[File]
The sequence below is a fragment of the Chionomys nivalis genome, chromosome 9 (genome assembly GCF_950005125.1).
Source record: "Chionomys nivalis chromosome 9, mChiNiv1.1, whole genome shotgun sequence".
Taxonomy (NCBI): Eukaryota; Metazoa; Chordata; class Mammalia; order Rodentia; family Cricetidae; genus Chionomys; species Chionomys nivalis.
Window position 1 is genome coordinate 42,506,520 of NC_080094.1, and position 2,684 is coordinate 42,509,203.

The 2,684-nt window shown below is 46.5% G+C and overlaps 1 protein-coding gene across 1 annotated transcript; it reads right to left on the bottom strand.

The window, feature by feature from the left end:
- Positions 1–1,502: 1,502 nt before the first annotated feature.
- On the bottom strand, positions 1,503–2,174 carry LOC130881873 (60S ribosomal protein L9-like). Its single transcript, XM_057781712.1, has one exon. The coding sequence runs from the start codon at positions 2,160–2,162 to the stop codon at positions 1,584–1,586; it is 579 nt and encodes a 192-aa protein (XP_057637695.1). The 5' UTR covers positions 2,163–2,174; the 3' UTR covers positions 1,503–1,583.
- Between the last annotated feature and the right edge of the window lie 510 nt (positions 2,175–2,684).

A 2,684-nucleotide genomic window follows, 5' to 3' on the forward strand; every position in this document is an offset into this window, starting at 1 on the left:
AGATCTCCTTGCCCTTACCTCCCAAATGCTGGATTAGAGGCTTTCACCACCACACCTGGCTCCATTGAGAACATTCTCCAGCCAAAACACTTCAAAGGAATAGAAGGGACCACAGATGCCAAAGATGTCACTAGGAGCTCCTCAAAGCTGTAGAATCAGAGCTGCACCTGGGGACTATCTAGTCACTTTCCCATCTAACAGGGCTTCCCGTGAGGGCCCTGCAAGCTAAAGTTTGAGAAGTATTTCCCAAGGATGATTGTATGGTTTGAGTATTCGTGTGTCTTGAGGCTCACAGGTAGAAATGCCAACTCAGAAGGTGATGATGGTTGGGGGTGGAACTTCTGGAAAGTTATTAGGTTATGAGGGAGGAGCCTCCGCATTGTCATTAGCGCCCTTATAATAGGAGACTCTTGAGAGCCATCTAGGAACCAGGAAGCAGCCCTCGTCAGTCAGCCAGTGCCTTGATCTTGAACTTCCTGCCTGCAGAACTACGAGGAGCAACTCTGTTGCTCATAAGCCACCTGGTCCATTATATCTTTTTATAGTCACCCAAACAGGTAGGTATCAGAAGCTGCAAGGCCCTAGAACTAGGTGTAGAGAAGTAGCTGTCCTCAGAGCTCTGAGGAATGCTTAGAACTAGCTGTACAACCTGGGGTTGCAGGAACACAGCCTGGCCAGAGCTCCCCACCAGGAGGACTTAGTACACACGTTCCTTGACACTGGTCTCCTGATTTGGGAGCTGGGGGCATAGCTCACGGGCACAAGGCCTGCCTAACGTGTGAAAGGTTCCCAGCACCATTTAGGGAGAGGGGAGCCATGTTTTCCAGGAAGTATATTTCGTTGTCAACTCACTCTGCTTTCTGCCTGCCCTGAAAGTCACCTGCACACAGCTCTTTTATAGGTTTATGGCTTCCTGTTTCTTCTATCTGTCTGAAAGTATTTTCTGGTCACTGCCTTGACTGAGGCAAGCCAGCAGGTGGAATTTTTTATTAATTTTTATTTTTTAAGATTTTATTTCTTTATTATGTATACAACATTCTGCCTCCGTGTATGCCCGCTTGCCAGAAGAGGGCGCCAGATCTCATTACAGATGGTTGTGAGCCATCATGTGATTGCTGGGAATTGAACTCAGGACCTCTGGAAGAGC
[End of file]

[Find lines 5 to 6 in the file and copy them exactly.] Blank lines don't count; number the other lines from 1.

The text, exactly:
The 2,684-nt window shown below is 46.5% G+C and overlaps 1 protein-coding gene across 1 annotated transcript; it reads right to left on the bottom strand.

The window, feature by feature from the left end: